So after years of putting it off, I’m playing D&D. Wait, don’t go yet, I promise this science fair entry isn’t entirely about my character! But she is my starting point, so here goes: I’m playing Tinker “Steady” Steadman the Inconsistent Gnomish Gunsmith. Steady’s got a “Thunder Cannon” (which is a stupid name) called Matilda, which she’s currently building a laser sight for. She’s collected the chassis and optics, but she still has pieces to gather like a diode that’ll probably be a magical artifact that lights up when she taps it. The major thing I don’t have is a name that isn’t an acronym meaning “light amplification by stimulated emission of radiation” because my DM will let me get away with a lot, but that’s stretching it.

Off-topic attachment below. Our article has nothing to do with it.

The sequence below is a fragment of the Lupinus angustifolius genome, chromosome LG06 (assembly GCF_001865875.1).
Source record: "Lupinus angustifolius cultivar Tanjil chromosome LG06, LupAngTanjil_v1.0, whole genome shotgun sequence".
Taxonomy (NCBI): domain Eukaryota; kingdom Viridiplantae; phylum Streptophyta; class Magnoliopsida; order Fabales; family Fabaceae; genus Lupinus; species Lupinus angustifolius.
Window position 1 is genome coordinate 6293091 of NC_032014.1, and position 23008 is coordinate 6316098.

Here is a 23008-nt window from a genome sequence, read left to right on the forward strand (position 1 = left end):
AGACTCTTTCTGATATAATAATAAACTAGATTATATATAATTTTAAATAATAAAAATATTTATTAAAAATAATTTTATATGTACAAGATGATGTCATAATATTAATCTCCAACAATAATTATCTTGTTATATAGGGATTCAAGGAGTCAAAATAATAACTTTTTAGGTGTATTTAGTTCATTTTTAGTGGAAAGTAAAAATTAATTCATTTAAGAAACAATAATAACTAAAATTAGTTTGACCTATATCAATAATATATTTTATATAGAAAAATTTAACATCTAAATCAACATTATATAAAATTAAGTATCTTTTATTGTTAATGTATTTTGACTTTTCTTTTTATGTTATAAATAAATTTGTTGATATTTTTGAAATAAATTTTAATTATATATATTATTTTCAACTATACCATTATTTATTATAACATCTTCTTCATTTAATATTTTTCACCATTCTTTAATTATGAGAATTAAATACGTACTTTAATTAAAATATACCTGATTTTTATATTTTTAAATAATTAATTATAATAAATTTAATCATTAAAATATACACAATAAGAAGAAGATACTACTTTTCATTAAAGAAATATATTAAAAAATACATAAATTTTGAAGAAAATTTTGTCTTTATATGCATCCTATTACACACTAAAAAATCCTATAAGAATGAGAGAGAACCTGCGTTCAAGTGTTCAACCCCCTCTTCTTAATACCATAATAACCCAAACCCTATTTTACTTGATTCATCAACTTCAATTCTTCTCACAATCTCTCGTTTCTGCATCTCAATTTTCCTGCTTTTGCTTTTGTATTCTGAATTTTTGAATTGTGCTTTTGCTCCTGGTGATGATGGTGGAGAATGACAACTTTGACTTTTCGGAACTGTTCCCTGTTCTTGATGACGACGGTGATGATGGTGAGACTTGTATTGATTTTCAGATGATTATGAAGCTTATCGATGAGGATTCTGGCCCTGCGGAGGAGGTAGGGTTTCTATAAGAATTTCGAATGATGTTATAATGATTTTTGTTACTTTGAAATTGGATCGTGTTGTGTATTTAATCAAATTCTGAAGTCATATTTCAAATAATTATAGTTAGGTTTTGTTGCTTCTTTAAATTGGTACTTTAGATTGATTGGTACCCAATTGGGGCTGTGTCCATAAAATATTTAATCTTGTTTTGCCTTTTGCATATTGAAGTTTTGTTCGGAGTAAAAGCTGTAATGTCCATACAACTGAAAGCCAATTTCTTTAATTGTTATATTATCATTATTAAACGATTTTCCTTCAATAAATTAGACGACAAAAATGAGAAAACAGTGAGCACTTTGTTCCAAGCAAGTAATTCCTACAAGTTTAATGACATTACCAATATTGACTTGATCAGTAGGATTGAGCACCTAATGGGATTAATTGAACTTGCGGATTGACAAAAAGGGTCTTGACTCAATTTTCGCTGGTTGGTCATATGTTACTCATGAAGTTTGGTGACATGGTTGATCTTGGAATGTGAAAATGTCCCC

Even before rolling Steady, I’ve become a bit fascinated by lasers in the past couple of years, which is fitting. In my Superheroes Anonymous series, my hero Gail Godwin faces all of your garden variety supervillain types. Their go-to weapon is usually a ray gun. You know, a little handheld gun that shoots out concentrated beams of light in all sorts of shiny colors that puncture and slice at will, depending on the gun? Frost lasers, superheating lasers, they’re the most versatile things known to villainkind.
And I’m sorry to tell you this, but it’ll be awhile before we have ray guns you can hold in the palm of your sweet little hand. They do make “ray guns” that you can buy, but they’re not exactly that portable. Plus, they require a lot of power and typically need coolant and the like. But the one thing the villains get right is how many different and amazingly cool things lasers can do, so that’s what my science fair project is about.